Getting a taste of politics? 2010 being an election year, we found ourselves thinking about politics (how could anyone not, with the deluge of television commercials? There comes a time when you want to reach into the TV set and strangle whoever is promoting their candidate or whatever hot political issue of the week).
While vacationing in San Luis Obispo some time ago, I had the good fortune to come across a copy The Democrats’ Cook Book “Many Happy Returns – or How to cook a G.O.P. Goose”, published in 1960. I was able to buy it for only $5.00, probably because the plastic spiral binding was damaged (I have been hoping to find a way to replace the bindings on similarly damaged cookbooks).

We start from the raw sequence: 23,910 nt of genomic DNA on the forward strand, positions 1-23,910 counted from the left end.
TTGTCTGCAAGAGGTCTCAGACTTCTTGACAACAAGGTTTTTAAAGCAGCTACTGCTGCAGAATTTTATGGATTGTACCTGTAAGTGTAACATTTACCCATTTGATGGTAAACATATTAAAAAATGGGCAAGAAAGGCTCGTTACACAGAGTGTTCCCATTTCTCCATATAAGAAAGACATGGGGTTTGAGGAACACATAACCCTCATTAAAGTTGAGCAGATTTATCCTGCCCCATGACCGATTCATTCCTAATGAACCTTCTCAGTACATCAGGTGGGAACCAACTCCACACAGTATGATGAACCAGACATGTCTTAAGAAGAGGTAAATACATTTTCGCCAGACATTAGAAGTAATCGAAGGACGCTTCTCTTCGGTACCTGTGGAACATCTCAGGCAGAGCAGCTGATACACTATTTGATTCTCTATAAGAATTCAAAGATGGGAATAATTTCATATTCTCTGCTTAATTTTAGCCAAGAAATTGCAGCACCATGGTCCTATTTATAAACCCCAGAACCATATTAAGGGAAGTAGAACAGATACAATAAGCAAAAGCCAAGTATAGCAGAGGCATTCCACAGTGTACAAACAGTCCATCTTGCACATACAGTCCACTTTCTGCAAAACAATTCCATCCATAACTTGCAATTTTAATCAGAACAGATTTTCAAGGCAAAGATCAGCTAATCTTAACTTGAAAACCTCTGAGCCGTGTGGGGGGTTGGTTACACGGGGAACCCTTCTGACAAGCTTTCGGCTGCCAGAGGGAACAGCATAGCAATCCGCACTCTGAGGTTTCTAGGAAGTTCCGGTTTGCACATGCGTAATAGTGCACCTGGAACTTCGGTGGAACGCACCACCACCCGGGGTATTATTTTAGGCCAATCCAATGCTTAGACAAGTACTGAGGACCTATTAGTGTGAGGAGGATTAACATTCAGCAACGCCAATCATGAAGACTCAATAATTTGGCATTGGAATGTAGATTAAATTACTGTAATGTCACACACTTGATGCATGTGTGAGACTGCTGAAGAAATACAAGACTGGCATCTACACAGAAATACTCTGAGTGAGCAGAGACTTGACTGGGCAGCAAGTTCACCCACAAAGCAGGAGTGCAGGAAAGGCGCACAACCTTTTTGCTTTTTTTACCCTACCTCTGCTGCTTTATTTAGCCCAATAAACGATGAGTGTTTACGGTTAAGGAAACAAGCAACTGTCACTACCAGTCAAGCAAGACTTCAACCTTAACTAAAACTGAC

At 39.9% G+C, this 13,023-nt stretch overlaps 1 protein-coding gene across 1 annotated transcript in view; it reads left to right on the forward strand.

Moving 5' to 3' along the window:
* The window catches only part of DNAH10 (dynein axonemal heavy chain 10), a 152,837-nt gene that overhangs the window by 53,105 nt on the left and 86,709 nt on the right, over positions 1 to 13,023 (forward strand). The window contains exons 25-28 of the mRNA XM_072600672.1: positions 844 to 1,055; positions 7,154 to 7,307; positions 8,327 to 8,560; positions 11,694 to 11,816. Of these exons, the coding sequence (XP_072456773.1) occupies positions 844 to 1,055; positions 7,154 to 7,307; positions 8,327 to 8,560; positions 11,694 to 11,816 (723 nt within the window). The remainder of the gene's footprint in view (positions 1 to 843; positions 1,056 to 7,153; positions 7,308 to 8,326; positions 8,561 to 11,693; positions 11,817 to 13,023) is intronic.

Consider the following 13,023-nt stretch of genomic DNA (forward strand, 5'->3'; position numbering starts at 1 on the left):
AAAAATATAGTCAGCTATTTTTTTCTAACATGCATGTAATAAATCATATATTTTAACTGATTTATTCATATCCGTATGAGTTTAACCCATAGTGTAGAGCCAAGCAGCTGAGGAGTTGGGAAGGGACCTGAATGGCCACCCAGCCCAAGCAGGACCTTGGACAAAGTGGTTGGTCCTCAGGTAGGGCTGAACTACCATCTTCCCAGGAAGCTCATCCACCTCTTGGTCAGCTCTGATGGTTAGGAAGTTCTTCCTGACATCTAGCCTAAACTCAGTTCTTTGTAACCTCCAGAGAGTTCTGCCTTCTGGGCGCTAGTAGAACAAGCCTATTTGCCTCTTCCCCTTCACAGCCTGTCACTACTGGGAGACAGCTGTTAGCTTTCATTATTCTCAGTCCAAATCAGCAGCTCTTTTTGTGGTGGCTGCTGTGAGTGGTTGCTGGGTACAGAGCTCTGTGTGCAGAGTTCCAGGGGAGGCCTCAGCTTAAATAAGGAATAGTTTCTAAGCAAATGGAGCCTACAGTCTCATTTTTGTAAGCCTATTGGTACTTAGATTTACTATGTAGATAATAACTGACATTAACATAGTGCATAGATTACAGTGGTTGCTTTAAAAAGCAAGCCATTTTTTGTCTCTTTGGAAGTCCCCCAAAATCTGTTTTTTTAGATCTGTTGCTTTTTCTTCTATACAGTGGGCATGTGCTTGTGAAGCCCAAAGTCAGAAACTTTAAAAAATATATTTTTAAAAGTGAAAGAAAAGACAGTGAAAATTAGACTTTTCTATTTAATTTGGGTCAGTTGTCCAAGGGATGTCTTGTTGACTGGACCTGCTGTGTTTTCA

“Many Happy Returns” boasts of an Introduction written by Frank Sinatra. Some of you—those of us old enough to remember—may recall that many movie stars became politically active in the 1960 election, when John F. Kennedy was running for president. This was only slightly in part due to the fact that Kennedy’s sister was married to actor Peter Lawford. Kennedy’s personal charisma no doubt accounted for much of the activism on the part of well-known celebrities.
Bette Davis was the honorary chairman for “Many Happy Returns”, which boasts of recipe contributions from film stars June Havoc, Lauren Bacall, Dinah Shore, Ruth Roman, Fannie Hurst, Rosemary DeCamp, and others. Wives of politicians contributed recipes as well—Eleanor Roosevelt, Jacqueline Kennedy, Opal Yarborough (wife of Ralph Yarborough, Senator of Texas, and Mrs. William Douglas, wife of Supreme Court Justice William Douglas—to name a few. (Of course, Eleanor Roosevelt became famous in her own right, especially after the death of FDR—I didn’t mean to imply that she was well known only because she was married to a President of the United States).